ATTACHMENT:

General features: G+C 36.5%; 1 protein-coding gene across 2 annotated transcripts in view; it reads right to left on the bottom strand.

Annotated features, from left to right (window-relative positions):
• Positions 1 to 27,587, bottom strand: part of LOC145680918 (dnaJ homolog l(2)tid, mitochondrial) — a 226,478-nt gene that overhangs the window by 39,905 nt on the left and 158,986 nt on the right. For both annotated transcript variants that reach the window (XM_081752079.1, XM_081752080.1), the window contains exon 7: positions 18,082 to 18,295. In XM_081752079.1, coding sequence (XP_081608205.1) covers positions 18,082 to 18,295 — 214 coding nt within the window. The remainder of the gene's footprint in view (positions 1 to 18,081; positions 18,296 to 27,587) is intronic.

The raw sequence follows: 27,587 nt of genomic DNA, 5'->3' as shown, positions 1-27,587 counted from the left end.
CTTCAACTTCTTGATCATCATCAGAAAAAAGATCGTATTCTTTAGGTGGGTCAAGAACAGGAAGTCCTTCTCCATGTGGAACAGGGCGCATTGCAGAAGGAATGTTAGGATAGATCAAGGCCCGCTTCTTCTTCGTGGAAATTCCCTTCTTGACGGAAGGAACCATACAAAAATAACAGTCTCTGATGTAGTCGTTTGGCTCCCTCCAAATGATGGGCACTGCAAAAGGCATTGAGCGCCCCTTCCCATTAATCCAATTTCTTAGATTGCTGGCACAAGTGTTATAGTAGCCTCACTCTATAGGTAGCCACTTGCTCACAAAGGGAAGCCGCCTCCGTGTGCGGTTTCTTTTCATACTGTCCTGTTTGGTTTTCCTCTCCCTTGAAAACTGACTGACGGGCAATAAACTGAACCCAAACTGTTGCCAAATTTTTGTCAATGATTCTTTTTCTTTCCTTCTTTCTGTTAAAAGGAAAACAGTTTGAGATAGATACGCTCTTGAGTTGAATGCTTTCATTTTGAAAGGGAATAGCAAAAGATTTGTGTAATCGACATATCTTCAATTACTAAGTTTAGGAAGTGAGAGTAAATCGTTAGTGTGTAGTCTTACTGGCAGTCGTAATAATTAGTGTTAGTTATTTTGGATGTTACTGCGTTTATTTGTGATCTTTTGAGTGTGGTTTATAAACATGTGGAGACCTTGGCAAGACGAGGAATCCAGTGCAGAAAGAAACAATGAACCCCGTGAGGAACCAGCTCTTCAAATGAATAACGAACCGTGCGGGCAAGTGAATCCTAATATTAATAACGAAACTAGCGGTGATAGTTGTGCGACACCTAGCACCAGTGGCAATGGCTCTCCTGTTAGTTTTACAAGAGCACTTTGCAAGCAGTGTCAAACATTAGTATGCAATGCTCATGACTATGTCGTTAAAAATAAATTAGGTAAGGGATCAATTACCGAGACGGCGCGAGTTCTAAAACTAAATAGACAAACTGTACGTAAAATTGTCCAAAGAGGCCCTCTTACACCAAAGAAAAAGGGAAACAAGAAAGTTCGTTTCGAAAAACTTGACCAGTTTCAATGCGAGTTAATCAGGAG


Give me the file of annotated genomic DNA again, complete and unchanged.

General features: G+C 36.5%; 1 protein-coding gene across 2 annotated transcripts in view; it reads right to left on the bottom strand.

Annotated features, from left to right (window-relative positions):
• Positions 1 to 27,587, bottom strand: part of LOC145680918 (dnaJ homolog l(2)tid, mitochondrial) — a 226,478-nt gene that overhangs the window by 39,905 nt on the left and 158,986 nt on the right. For both annotated transcript variants that reach the window (XM_081752079.1, XM_081752080.1), the window contains exon 7: positions 18,082 to 18,295. In XM_081752079.1, coding sequence (XP_081608205.1) covers positions 18,082 to 18,295 — 214 coding nt within the window. The remainder of the gene's footprint in view (positions 1 to 18,081; positions 18,296 to 27,587) is intronic.

The raw sequence follows: 27,587 nt of genomic DNA, 5'->3' as shown, positions 1-27,587 counted from the left end.
CTTCAACTTCTTGATCATCATCAGAAAAAAGATCGTATTCTTTAGGTGGGTCAAGAACAGGAAGTCCTTCTCCATGTGGAACAGGGCGCATTGCAGAAGGAATGTTAGGATAGATCAAGGCCCGCTTCTTCTTCGTGGAAATTCCCTTCTTGACGGAAGGAACCATACAAAAATAACAGTCTCTGATGTAGTCGTTTGGCTCCCTCCAAATGATGGGCACTGCAAAAGGCATTGAGCGCCCCTTCCCATTAATCCAATTTCTTAGATTGCTGGCACAAGTGTTATAGTAGCCTCACTCTATAGGTAGCCACTTGCTCACAAAGGGAAGCCGCCTCCGTGTGCGGTTTCTTTTCATACTGTCCTGTTTGGTTTTCCTCTCCCTTGAAAACTGACTGACGGGCAATAAACTGAACCCAAACTGTTGCCAAATTTTTGTCAATGATTCTTTTTCTTTCCTTCTTTCTGTTAAAAGGAAAACAGTTTGAGATAGATACGCTCTTGAGTTGAATGCTTTCATTTTGAAAGGGAATAGCAAAAGATTTGTGTAATCGACATATCTTCAATTACTAAGTTTAGGAAGTGAGAGTAAATCGTTAGTGTGTAGTCTTACTGGCAGTCGTAATAATTAGTGTTAGTTATTTTGGATGTTACTGCGTTTATTTGTGATCTTTTGAGTGTGGTTTATAAACATGTGGAGACCTTGGCAAGACGAGGAATCCAGTGCAGAAAGAAACAATGAACCCCGTGAGGAACCAGCTCTTCAAATGAATAACGAACCGTGCGGGCAAGTGAATCCTAATATTAATAACGAAACTAGCGGTGATAGTTGTGCGACACCTAGCACCAGTGGCAATGGCTCTCCTGTTAGTTTTACAAGAGCACTTTGCAAGCAGTGTCAAACATTAGTATGCAATGCTCATGACTATGTCGTTAAAAATAAATTAGGTAAGGGATCAATTACCGAGACGGCGCGAGTTCTAAAACTAAATAGACAAACTGTACGTAAAATTGTCCAAAGAGGCCCTCTTACACCAAAGAAAAAGGGAAACAAGAAAGTTCGTTTCGAAAAACTTGACCAGTTTCAATGCGAGTTAATCAGGAG